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Life in 64 bits: lessons in creativity from the early – and forgotten – designers of the early web

Jim Boulton, self-proclaimed digital archaeologist and Aesop Agency’s digital director, is on a mission to preserve the earliest designs of the web. At his latest exhibition at London’s Here East, he has brought together a collection of digital artworks and early websites to make visitors remember those who were vital in molding the worldwide web that we know and use today.

Taking its names from a processor type, 64 Bits features 32 “bits” of artwork and 32 websites from the early web. It showcases design work such as the first emoticons, the Dancing Baby and the symbol-painted ASCII portraits alongside the less iconic – but no less important – sites such as the first ever web page, Pizza Hut’s first transactional site and Archie, the first search engine.

Boulton said he designed 64 Bits in homage to the web designers who have dropped out of the public memory, whether that be through time, indifference or the web’s imperfect archiving structure.

“The Internet Archive Wayback Machine started archiving sites at the end of 1996 but the first website appeared in 1991,” he said. “So the first five years of the web have just not been archived or documented very well.”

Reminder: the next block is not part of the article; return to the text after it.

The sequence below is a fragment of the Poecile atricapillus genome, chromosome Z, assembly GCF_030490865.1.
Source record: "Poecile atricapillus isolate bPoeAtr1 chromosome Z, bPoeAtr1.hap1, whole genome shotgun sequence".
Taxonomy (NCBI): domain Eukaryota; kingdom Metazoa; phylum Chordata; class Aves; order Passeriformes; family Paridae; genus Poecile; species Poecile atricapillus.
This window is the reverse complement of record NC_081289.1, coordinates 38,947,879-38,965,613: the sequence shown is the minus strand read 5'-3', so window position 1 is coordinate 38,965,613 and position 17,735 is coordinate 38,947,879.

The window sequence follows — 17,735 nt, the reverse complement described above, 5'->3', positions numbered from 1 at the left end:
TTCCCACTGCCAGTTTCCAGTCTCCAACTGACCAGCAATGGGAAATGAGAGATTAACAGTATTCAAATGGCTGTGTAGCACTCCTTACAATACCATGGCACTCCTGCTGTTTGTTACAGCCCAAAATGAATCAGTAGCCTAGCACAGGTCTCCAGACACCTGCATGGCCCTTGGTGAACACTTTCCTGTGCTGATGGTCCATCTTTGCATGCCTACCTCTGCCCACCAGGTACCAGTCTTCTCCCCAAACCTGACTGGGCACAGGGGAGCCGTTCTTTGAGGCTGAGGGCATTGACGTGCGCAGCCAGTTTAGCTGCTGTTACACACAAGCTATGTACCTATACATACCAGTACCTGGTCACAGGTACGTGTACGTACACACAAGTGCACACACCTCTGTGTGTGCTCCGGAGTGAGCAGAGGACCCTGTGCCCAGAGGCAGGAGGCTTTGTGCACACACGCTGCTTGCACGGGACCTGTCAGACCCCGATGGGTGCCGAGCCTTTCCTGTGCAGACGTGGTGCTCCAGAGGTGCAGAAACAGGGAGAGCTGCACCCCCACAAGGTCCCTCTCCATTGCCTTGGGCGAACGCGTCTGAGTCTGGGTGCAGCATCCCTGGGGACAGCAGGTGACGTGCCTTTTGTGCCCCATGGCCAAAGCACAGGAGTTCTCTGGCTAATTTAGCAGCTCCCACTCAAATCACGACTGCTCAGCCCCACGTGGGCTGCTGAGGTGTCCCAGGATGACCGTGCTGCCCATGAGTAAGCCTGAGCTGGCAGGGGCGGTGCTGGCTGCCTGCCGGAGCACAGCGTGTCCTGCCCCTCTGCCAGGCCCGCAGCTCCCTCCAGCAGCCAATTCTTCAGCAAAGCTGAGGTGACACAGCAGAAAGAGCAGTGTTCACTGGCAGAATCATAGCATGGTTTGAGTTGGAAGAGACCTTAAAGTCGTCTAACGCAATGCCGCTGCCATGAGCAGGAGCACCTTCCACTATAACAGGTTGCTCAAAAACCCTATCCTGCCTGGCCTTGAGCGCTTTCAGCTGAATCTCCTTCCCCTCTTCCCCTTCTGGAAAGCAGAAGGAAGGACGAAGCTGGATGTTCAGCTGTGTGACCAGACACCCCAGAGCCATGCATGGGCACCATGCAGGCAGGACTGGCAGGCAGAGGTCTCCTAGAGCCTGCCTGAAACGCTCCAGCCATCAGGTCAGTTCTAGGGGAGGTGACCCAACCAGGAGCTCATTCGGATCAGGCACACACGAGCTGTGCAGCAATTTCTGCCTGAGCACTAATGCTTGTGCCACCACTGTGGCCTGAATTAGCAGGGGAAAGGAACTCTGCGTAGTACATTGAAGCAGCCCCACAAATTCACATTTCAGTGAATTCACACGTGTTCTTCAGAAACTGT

“I think a lot of the entrepreneurs who exploited the web have been recognised but the creatives that helped shape it and helped create the culture largely have gone unknown.”

Boulton believes the exhibit can offer inspiration to creatives today too, in the form of the web pioneers’ approach to design.

“There were no rules in the mid-90s, there was no best practice, so you were literally defining [web design] for the first time,” he said. “As a result, a lot of the websites were a lot more experimental. There was a lot more exploration involved and [the web] felt more like a space you had to explore rather than just a way of getting to the product or information as quickly as possible.

“Usability, accessibility and best practise obviously all have their place but I think we’ve lost a little bit of the fun and the discovery element that was so important in the early days.”

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